Mind the Gap

Mind the gap
(Photo by Dave Bonta, from his blog)

I don’t quite know what was different. Maybe it was the tall candles on the table. Maybe it was the TV in the adjoining bar turned down low enough not to be intrusive. Whatever it was, it made for an unusually good atmosphere at the Sherston on Monday evening, and some especially good poems were read rather well! We welcomed a newcomer, Terry, and hope to hear more of his work in the future.

Ewan was in the chair and the theme was “Our home in Somerset”. Some poems embraced the theme. From Rachael, Terry, David, Ama, Ewan, Morag, Andrew, Ewa, Wendy and Karin we heard about the view from a house on a hill,  about Porlock, about traffic in Yeovil, about bus journeys across the Levels, about the Romans on Mendip, about one particular shed in Wells, about a difficult day at work in Somerset, about Somerset as a surrogate home and about homesickness and the loss of a homeland.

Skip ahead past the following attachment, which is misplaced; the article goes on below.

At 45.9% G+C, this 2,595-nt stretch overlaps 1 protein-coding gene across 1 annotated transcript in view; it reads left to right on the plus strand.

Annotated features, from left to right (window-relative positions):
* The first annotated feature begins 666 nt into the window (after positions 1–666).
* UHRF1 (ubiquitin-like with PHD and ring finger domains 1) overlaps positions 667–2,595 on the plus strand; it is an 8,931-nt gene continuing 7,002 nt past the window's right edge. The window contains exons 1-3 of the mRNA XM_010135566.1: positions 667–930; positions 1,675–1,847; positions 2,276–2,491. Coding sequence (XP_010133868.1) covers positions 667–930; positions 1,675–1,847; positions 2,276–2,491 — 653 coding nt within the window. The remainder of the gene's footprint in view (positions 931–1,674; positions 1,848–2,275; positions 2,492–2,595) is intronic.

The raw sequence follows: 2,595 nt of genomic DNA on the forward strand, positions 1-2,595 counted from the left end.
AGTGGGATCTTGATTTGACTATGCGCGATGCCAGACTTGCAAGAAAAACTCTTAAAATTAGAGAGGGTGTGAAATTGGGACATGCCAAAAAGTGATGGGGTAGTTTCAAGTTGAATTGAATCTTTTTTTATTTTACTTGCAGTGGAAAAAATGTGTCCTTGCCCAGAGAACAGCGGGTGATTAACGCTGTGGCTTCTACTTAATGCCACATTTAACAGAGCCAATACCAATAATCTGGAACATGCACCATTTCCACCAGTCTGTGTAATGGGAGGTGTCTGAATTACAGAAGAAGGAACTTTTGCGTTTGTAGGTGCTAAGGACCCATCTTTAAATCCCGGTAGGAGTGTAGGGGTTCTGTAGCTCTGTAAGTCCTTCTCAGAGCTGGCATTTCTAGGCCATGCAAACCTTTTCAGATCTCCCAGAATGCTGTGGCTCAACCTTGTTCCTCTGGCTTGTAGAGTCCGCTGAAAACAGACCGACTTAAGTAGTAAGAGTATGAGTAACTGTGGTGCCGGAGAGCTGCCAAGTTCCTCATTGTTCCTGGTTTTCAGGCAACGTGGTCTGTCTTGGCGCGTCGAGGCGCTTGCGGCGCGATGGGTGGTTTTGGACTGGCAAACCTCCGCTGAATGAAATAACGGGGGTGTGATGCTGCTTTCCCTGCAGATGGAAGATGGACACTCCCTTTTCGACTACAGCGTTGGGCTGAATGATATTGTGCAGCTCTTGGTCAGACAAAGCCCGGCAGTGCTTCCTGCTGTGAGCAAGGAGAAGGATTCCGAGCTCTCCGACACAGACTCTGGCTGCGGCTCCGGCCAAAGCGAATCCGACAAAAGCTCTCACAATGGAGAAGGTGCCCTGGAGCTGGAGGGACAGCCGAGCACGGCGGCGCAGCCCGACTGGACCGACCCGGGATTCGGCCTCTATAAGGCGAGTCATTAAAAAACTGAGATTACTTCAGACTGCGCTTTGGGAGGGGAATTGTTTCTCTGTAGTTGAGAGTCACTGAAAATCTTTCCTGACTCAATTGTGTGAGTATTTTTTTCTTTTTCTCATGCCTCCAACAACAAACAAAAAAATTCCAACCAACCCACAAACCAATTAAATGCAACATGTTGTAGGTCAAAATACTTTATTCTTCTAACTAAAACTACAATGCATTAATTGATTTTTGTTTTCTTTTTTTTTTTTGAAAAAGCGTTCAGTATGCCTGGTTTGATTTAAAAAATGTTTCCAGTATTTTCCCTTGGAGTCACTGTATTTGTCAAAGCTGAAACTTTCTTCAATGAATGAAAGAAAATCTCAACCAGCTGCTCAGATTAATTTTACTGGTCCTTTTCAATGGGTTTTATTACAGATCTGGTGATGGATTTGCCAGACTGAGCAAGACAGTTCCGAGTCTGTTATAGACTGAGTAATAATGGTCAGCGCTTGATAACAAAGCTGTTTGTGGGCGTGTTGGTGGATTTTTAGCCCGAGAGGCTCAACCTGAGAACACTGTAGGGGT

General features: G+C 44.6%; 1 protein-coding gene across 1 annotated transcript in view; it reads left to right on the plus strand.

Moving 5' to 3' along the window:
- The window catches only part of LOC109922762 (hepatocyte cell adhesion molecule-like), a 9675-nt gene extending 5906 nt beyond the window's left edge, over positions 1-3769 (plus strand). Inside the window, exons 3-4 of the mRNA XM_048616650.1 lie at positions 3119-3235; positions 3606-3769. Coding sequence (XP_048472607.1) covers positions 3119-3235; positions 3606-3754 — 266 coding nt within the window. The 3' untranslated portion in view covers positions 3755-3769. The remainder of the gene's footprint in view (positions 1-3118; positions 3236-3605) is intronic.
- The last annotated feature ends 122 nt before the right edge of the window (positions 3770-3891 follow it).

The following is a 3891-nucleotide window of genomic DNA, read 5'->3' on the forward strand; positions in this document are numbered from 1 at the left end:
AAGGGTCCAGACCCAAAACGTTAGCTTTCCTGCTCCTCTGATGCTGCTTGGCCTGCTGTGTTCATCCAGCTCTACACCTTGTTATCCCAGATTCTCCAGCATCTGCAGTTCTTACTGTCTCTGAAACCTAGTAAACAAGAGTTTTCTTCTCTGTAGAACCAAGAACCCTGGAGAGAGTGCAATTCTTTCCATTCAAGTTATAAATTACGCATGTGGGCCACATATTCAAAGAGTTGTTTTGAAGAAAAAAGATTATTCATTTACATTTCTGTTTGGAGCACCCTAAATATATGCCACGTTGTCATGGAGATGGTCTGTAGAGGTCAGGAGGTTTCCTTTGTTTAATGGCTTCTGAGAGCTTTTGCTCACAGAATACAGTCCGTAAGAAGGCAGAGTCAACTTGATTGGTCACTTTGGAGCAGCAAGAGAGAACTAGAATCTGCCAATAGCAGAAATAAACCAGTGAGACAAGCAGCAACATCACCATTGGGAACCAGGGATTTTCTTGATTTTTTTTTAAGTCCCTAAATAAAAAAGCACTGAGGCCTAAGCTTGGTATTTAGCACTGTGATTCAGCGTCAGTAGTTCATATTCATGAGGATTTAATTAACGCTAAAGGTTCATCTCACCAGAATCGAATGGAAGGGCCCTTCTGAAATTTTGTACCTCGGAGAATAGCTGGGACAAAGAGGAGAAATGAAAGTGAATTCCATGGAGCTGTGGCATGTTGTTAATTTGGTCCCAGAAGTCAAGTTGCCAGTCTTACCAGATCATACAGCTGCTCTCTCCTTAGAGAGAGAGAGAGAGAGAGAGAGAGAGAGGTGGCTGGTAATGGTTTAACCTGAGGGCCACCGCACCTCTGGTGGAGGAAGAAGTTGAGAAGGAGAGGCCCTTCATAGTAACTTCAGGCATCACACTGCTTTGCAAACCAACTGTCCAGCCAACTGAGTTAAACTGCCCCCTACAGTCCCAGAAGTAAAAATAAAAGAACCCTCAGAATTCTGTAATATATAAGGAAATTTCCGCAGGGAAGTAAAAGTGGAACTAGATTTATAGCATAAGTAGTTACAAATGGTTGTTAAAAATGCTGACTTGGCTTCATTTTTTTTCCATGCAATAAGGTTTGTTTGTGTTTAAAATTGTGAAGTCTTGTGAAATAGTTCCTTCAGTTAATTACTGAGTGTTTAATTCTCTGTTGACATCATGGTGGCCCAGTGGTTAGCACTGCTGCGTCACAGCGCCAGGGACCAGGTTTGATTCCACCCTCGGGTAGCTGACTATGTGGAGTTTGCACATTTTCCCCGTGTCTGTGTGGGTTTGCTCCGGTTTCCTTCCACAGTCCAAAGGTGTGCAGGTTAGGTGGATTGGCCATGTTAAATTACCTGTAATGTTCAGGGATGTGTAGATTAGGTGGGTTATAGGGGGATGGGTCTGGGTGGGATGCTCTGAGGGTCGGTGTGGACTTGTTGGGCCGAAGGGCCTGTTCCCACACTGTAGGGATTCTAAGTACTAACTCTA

My title is taken from David’s English national anthem, an inspired collage of phrases from the shipping forecast, the football results and elsewhere.

Neil’s two poems were, as we have come to expect, witty and well-crafted. Jo wrote touchingly about articles of clothing, and we had some hard-hitting topical poems from Wendy and Paul. Jinny’s poems are always surprising, and deeper than they seem on the surface.

Ewa, who was not at the last meeting, read a “Desert Island” poem that she found on the back of a door in a health visitor’s office in Taunton – Please Touch Me, by Phyllis K Davis.

Congratulations to Rachael, who has had a poem accepted for inclusion in an anthology to be published in the United States.

Next month we shall meet at the same place on 7th March. The meeting will be chaired by Ewa and the theme will be “Spring is coming” – but don’t expect it to be all lambs and apple-blossom …

“I rarely think of poetry as something I make happen – it is more accurate to say that it happens to me. Like a summer storm, a house afire, or the coincidence of both on the same day. Like a car wreck, only with more illuminating results. I’ve overheard poems, virtually complete, in elevators and restaurants where I was minding my own business. When a poem does arrive, I gasp as if an apple had fallen into my hand, and give thanks for the luck involved. Poems are everywhere, but easy to miss.” – Barbara Kingsolver

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